The rise of 'climate quitting': consciously resigning to save the climate

With the (largely frustrating) climate summit in Dubai in mind, the trend of climate quitting is also noticeable. In other words, more and more young people are quitting their current jobs to work toward a sustainable future. How big is this trend?

Victoria Egba on January 02, 2024 Average reading time: 4 min
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The rise of 'climate quitting': consciously resigning to save the climate

Would you like to contribute to an increasingly warmer future worldwide? Or commit yourself to a more sustainable planet? Want to contribute to the problem of climate change? Or become part of the solution? If you ask young people, more and more people are choosing the latter. It is so much that a term has already been coined: ‘ climate quitting‘. It is a kind of superlative of quiet quitting and refers to young people who want to find meaning in their work again by working for a better (sustainable) world instead of against it.

Be part of the problem? Or just work on the solution? More and more young people prefer to choose the latter.

The term has been known for almost a year but became popular again recently. Now that a climate summit has taken place in Dubai, of all places, oil interests appear to play a major role more than ever before. It also echoes research from CCS marketplace Supercritical, which found that 35% of (UK) employees said they would be willing to quit their job if their employer took little climate action. This figure rises to 53% for employees of Generation Z. Additionally, recent research by former Unilever CEO Paul Polman shows similar figures.

Carbon capture

One company responding to this is, for example, Dutch-Scandinavian Paebbl, which aims to supply carbon-negative building materials. For example, Forbes recently published an article about how much this company contributes to carbon capture. Part of Paebbl’s strategy to achieve rapid growth is to build teams where the best talent can be found. Because of this, the company has chosen to select Rotterdam as an R&D centre. Now, it has attracted engineers and operators who previously worked at companies such as ExxonMobil, LyondellBasell, Total Energies, Shin-Etsu and Union Platinum.

Paebbl-team-in-Rotterdam-2-640x404

“More and more talent from traditional industries is transitioning to sectors focused on sustainability,” said Arnold Choi, VP of Engineering. “The expertise that comes from these large-scale, capital-intensive, heavy industries can help small, innovative start-ups like us solve many practical problems. These experienced professionals bring a wealth of knowledge and skills, which has enabled Paebbl to achieve what many considered impossible.” The company expects to double the number of employees by the end of next year.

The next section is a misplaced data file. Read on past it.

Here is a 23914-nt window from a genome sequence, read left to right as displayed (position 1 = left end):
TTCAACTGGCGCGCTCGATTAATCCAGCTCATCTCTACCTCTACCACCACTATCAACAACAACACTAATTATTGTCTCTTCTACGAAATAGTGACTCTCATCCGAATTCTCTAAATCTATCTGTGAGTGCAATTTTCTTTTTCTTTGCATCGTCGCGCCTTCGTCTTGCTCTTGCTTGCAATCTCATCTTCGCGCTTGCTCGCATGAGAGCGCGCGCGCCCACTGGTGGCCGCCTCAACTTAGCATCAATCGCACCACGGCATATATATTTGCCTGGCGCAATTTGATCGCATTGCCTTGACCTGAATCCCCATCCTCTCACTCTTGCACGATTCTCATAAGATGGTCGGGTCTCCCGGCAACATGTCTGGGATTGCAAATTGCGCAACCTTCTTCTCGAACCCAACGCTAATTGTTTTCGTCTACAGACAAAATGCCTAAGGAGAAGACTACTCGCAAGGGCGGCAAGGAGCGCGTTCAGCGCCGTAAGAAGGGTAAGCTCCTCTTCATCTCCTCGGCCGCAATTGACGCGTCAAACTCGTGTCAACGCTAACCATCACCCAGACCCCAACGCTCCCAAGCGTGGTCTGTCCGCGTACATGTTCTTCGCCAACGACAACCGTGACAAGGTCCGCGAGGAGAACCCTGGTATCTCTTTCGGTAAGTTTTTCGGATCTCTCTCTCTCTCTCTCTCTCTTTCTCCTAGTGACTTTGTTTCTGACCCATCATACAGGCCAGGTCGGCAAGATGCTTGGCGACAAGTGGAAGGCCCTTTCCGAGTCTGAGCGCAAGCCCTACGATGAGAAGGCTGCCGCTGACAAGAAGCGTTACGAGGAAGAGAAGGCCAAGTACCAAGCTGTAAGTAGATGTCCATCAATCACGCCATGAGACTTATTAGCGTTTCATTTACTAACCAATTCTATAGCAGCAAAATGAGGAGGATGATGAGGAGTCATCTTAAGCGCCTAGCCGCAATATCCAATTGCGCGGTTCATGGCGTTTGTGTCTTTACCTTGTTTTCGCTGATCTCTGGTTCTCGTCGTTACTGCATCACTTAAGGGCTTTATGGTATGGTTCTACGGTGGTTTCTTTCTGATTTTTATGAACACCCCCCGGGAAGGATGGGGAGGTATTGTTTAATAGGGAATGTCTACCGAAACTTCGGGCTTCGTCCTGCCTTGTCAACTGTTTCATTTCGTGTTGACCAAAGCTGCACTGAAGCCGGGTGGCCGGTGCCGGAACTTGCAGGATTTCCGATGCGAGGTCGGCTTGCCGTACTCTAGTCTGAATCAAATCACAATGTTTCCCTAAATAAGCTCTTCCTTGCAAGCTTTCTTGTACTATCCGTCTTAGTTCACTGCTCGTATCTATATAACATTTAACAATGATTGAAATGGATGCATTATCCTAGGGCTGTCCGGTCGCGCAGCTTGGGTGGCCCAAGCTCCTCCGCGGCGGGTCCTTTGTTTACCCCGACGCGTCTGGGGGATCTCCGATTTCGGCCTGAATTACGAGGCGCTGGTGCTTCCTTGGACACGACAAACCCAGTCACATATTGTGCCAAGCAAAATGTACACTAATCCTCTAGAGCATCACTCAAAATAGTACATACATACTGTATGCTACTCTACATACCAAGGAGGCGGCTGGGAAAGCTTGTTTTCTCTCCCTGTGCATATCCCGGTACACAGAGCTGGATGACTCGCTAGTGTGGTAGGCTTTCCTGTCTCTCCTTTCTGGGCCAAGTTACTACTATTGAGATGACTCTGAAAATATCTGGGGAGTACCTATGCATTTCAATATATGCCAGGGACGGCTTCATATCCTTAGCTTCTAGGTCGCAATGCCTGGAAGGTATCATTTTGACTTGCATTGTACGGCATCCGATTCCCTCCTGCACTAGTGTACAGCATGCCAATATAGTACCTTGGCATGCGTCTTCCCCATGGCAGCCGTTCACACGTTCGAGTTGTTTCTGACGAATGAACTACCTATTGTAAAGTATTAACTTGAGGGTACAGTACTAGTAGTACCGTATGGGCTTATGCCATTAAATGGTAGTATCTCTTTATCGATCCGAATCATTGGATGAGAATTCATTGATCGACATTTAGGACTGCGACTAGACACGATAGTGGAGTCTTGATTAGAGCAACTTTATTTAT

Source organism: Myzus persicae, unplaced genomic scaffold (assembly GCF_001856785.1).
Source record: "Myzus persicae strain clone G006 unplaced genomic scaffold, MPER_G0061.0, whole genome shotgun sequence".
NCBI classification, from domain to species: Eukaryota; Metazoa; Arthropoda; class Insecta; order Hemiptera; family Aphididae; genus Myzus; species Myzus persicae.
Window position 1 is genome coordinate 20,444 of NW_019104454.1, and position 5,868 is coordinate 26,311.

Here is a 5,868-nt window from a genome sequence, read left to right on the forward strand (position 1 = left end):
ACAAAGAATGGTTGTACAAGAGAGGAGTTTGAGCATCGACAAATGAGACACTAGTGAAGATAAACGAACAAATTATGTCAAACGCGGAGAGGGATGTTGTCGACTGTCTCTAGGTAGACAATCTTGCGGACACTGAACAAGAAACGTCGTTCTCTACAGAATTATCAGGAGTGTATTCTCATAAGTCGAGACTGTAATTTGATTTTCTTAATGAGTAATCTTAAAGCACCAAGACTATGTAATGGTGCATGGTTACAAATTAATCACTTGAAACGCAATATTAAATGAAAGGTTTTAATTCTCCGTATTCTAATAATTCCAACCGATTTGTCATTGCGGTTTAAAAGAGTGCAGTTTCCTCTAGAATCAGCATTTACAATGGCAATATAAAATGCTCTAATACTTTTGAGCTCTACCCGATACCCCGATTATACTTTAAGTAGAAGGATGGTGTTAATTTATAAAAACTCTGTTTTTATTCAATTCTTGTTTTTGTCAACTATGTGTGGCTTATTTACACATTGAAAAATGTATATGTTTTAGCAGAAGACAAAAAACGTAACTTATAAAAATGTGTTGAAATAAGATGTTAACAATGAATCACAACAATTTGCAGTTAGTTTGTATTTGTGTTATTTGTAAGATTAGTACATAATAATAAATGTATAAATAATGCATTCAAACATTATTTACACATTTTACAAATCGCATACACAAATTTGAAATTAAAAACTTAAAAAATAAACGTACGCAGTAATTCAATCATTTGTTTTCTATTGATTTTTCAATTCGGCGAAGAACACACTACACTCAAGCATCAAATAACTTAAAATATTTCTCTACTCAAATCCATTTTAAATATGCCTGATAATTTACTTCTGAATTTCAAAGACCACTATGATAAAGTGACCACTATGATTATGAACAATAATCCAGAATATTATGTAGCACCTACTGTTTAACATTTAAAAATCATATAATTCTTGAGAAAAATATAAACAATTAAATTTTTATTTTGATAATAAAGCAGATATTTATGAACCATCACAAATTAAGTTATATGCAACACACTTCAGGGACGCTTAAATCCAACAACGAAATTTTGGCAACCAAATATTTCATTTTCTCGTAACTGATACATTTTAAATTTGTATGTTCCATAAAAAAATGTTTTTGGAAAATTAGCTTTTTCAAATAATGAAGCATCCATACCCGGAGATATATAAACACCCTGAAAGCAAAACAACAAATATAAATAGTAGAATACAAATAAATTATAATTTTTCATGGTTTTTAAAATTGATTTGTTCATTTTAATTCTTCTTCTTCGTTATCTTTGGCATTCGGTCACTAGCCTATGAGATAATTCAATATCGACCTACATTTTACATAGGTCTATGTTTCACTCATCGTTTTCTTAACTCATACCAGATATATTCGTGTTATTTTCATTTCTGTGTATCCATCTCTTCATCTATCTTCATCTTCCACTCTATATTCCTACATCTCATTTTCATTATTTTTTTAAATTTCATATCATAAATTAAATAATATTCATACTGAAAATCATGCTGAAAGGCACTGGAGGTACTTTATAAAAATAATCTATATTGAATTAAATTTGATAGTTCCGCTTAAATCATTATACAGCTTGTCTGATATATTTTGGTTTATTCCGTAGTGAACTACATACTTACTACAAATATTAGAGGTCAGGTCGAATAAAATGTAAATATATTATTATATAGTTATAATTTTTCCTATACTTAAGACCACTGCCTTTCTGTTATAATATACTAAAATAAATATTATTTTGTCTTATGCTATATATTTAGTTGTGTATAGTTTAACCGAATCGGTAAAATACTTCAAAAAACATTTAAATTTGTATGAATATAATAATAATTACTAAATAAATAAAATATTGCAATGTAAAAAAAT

Climate as an opportunity

Paebbl’s story fits the trend where climate is increasingly seen as an opportunity for business. Sustainable companies are focusing on locations where a lot of fossil industry is currently located in the hope of being able to source talent there. According to the International Labor Organization, 24 million jobs will be created worldwide in the sustainable sector by 2030 (with the right policies). “Investing in green energy or technology, for example, is a mega opportunity – especially in the long term,” says Simon Mundy, author of the book Race for Tomorrow, and a lot of talent appears to want to be part of that.

‘Quitter sounds a bit negative. If you consciously choose for the climate, I think that is actually a positive thing.’

For Annemiek Nusmeijer, owner of Greenjobs.nl, the climate quitting phenomenon is nothing new. When she took over the sustainable vacancy platform in 2019, climate-loving job seekers immediately applied in mass, she says. ‘From the moment I started, I was told: hallelujah, finally a place where you can find a job with positive impact! Just like vegetarians who are excited about more vegetarian options in the supermarket.’ Although she prefers to talk about ‘climate starters ‘:’ Quitter sounds a bit negative. But if you consciously choose for the climate, I think that is actually a positive thing.’

Frustrated young people

It also ties in with what BCG CEO Rich Lesser recently stated in the FD in response to the question of why the consultancy firm had called on climate activists to come and work for them. “Some activists are very anti-business,” Lesser said. ‘With the exception of a few, I don’t think they want to come to BCG. But I think there are many passionate young people who want to make a difference who are frustrated by the slow pace of needed change. We are looking for them, and I think they know where to find us.’

BCG CEO Rich Lesser: ‘There is nothing wrong with demonstrating and protest signs.’

There is nothing wrong with demonstrating and protest signs, he also says. ‘But I believe that people who come to work with us for a number of years also develop the capabilities to initiate change by helping companies become more sustainable more quickly.’

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